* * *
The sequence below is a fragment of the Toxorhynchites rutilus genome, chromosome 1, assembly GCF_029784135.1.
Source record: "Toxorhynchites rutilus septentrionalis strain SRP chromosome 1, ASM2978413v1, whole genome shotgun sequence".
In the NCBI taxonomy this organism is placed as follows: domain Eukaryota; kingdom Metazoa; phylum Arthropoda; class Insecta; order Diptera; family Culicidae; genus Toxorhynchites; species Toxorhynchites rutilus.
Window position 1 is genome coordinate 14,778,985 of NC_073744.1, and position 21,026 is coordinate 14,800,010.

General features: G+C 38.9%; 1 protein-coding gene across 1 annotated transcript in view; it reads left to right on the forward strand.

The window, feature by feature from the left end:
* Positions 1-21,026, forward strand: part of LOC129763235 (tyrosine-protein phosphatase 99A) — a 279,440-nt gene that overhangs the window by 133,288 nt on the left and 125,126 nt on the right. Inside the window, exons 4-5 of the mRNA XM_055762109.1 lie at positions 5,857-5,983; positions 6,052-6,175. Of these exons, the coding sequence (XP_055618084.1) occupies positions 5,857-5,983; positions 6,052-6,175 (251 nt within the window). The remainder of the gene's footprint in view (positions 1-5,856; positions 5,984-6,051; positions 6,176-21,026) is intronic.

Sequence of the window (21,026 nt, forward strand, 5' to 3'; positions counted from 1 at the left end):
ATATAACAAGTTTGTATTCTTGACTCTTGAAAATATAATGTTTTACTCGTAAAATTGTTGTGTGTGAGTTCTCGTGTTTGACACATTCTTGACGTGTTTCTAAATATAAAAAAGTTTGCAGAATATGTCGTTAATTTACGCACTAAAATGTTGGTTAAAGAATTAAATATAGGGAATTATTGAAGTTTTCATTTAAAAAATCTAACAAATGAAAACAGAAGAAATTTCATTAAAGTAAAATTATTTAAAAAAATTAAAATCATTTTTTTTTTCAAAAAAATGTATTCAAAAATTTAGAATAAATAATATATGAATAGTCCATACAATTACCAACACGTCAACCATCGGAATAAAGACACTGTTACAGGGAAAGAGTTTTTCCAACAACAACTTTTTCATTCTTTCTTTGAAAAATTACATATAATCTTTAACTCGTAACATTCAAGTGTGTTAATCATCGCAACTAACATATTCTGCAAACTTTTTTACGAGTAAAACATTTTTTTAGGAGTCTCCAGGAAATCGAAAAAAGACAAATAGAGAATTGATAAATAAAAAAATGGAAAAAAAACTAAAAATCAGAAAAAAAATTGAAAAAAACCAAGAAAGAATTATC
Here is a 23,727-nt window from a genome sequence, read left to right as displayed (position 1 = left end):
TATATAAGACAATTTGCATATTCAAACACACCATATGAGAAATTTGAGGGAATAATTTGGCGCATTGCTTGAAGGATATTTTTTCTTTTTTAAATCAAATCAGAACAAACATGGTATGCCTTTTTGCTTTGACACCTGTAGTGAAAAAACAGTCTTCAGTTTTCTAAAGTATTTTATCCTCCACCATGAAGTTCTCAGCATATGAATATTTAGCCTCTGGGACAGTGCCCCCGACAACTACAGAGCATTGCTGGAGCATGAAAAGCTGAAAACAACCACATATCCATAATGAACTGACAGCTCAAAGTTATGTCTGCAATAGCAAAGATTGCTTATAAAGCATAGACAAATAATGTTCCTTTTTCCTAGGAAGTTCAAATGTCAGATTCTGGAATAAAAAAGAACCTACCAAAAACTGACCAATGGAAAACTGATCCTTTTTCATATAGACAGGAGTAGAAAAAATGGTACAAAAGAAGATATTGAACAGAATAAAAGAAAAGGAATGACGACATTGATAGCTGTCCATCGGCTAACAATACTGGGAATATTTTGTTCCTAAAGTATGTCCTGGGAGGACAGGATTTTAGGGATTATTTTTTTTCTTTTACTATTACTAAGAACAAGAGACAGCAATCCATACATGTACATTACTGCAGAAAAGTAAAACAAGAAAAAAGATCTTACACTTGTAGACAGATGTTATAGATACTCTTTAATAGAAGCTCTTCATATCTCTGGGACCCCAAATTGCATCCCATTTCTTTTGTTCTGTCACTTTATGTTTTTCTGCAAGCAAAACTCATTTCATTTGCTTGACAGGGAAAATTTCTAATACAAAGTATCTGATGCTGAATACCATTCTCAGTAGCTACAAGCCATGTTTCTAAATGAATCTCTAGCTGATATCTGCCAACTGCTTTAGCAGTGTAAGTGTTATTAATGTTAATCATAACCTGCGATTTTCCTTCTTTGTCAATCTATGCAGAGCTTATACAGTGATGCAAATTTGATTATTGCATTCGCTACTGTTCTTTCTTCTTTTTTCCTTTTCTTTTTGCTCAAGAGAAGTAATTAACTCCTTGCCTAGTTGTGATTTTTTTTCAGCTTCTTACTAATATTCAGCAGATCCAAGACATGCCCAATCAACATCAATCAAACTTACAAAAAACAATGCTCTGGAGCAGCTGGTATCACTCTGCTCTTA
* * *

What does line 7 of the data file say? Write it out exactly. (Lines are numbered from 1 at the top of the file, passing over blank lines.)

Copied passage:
* Positions 1-21,026, forward strand: part of LOC129763235 (tyrosine-protein phosphatase 99A) — a 279,440-nt gene that overhangs the window by 133,288 nt on the left and 125,126 nt on the right. Inside the window, exons 4-5 of the mRNA XM_055762109.1 lie at positions 5,857-5,983; positions 6,052-6,175. Of these exons, the coding sequence (XP_055618084.1) occupies positions 5,857-5,983; positions 6,052-6,175 (251 nt within the window). The remainder of the gene's footprint in view (positions 1-5,856; positions 5,984-6,051; positions 6,176-21,026) is intronic.